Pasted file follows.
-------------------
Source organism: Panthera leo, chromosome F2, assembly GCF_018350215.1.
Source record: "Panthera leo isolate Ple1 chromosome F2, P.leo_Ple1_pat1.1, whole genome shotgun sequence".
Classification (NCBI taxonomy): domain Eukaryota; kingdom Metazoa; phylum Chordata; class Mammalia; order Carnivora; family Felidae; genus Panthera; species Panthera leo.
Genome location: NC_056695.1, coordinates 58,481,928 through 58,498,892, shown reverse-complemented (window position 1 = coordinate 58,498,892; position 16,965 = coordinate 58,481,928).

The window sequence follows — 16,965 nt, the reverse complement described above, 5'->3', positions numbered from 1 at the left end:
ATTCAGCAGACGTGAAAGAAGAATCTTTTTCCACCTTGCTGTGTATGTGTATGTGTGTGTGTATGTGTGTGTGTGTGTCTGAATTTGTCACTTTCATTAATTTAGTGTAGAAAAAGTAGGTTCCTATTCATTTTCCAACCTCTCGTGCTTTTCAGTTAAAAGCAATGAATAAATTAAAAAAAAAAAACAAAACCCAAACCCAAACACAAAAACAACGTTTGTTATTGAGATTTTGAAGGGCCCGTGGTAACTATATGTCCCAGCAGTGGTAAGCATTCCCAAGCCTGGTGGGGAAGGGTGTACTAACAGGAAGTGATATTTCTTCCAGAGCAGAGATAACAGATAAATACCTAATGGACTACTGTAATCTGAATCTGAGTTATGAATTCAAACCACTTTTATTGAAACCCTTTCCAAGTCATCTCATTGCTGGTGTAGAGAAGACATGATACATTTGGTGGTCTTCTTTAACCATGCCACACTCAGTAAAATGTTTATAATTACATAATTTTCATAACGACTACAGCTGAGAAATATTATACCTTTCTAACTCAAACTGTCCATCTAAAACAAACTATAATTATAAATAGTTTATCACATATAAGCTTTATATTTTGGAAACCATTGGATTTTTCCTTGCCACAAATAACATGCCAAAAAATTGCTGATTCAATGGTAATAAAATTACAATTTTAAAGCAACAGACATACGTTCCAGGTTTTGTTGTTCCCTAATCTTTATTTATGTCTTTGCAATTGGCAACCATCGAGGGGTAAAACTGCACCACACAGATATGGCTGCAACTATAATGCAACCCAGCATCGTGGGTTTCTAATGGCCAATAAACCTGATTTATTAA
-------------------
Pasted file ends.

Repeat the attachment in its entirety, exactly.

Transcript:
Source organism: Panthera leo, chromosome F2, assembly GCF_018350215.1.
Source record: "Panthera leo isolate Ple1 chromosome F2, P.leo_Ple1_pat1.1, whole genome shotgun sequence".
Classification (NCBI taxonomy): domain Eukaryota; kingdom Metazoa; phylum Chordata; class Mammalia; order Carnivora; family Felidae; genus Panthera; species Panthera leo.
Genome location: NC_056695.1, coordinates 58,481,928 through 58,498,892, shown reverse-complemented (window position 1 = coordinate 58,498,892; position 16,965 = coordinate 58,481,928).

The window sequence follows — 16,965 nt, the reverse complement described above, 5'->3', positions numbered from 1 at the left end:
ATTCAGCAGACGTGAAAGAAGAATCTTTTTCCACCTTGCTGTGTATGTGTATGTGTGTGTGTATGTGTGTGTGTGTGTCTGAATTTGTCACTTTCATTAATTTAGTGTAGAAAAAGTAGGTTCCTATTCATTTTCCAACCTCTCGTGCTTTTCAGTTAAAAGCAATGAATAAATTAAAAAAAAAAAACAAAACCCAAACCCAAACACAAAAACAACGTTTGTTATTGAGATTTTGAAGGGCCCGTGGTAACTATATGTCCCAGCAGTGGTAAGCATTCCCAAGCCTGGTGGGGAAGGGTGTACTAACAGGAAGTGATATTTCTTCCAGAGCAGAGATAACAGATAAATACCTAATGGACTACTGTAATCTGAATCTGAGTTATGAATTCAAACCACTTTTATTGAAACCCTTTCCAAGTCATCTCATTGCTGGTGTAGAGAAGACATGATACATTTGGTGGTCTTCTTTAACCATGCCACACTCAGTAAAATGTTTATAATTACATAATTTTCATAACGACTACAGCTGAGAAATATTATACCTTTCTAACTCAAACTGTCCATCTAAAACAAACTATAATTATAAATAGTTTATCACATATAAGCTTTATATTTTGGAAACCATTGGATTTTTCCTTGCCACAAATAACATGCCAAAAAATTGCTGATTCAATGGTAATAAAATTACAATTTTAAAGCAACAGACATACGTTCCAGGTTTTGTTGTTCCCTAATCTTTATTTATGTCTTTGCAATTGGCAACCATCGAGGGGTAAAACTGCACCACACAGATATGGCTGCAACTATAATGCAACCCAGCATCGTGGGTTTCTAATGGCCAATAAACCTGATTTATTAA